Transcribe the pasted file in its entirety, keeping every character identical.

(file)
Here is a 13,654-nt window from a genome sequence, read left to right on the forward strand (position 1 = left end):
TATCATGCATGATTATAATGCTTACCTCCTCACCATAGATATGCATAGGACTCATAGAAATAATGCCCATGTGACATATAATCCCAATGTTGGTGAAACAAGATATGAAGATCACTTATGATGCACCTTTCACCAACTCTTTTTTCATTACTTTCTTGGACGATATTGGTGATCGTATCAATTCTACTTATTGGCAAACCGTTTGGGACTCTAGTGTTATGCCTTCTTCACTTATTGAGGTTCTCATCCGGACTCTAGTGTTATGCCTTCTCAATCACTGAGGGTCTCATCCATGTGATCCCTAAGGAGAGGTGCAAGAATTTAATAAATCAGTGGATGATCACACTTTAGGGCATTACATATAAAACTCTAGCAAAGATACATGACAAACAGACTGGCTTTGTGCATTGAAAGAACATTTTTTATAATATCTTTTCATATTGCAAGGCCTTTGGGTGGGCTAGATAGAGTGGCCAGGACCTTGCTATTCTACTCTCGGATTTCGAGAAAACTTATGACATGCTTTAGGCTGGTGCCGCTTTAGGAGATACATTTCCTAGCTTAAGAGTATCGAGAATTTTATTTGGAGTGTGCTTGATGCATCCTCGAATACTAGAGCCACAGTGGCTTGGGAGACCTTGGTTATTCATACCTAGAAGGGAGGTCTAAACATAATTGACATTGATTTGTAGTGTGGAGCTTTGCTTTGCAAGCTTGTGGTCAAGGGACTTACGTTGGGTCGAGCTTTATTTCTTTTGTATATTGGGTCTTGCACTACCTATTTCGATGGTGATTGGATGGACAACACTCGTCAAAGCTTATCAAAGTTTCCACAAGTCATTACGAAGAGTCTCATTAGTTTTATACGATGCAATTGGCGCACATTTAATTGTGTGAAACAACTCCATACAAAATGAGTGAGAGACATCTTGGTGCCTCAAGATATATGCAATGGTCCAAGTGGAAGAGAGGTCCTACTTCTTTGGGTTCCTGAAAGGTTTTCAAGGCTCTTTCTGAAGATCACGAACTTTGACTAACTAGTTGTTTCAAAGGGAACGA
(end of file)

Here is a 13,654-nt window from a genome sequence, read left to right on the forward strand (position 1 = left end):
TATCATGCATGATTATAATGCTTACCTCCTCACCATAGATATGCATAGGACTCATAGAAATAATGCCCATGTGACATATAATCCCAATGTTGGTGAAACAAGATATGAAGATCACTTATGATGCACCTTTCACCAACTCTTTTTTCATTACTTTCTTGGACGATATTGGTGATCGTATCAATTCTACTTATTGGCAAACCGTTTGGGACTCTAGTGTTATGCCTTCTTCACTTATTGAGGTTCTCATCCGGACTCTAGTGTTATGCCTTCTCAATCACTGAGGGTCTCATCCATGTGATCCCTAAGGAGAGGTGCAAGAATTTAATAAATCAGTGGATGATCACACTTTAGGGCATTACATATAAAACTCTAGCAAAGATACATGACAAACAGACTGGCTTTGTGCATTGAAAGAACATTTTTTATAATATCTTTTCATATTGCAAGGCCTTTGGGTGGGCTAGATAGAGTGGCCAGGACCTTGCTATTCTACTCTCGGATTTCGAGAAAACTTATGACATGCTTTAGGCTGGTGCCGCTTTAGGAGATACATTTCCTAGCTTAAGAGTATCGAGAATTTTATTTGGAGTGTGCTTGATGCATCCTCGAATACTAGAGCCACAGTGGCTTGGGAGACCTTGGTTATTCATACCTAGAAGGGAGGTCTAAACATAATTGACATTGATTTGTAGTGTGGAGCTTTGCTTTGCAAGCTTGTGGTCAAGGGACTTACGTTGGGTCGAGCTTTATTTCTTTTGTATATTGGGTCTTGCACTACCTATTTCGATGGTGATTGGATGGACAACACTCGTCAAAGCTTATCAAAGTTTCCACAAGTCATTACGAAGAGTCTCATTAGTTTTATACGATGCAATTGGCGCACATTTAATTGTGTGAAACAACTCCATACAAAATGAGTGAGAGACATCTTGGTGCCTCAAGATATATGCAATGGTCCAAGTGGAAGAGAGGTCCTACTTCTTTGGGTTCCTGAAAGGTTTTCAAGGCTCTTTCTGAAGATCACGAACTTTGACTAACTAGTTGTTTCAAAGGGAACGA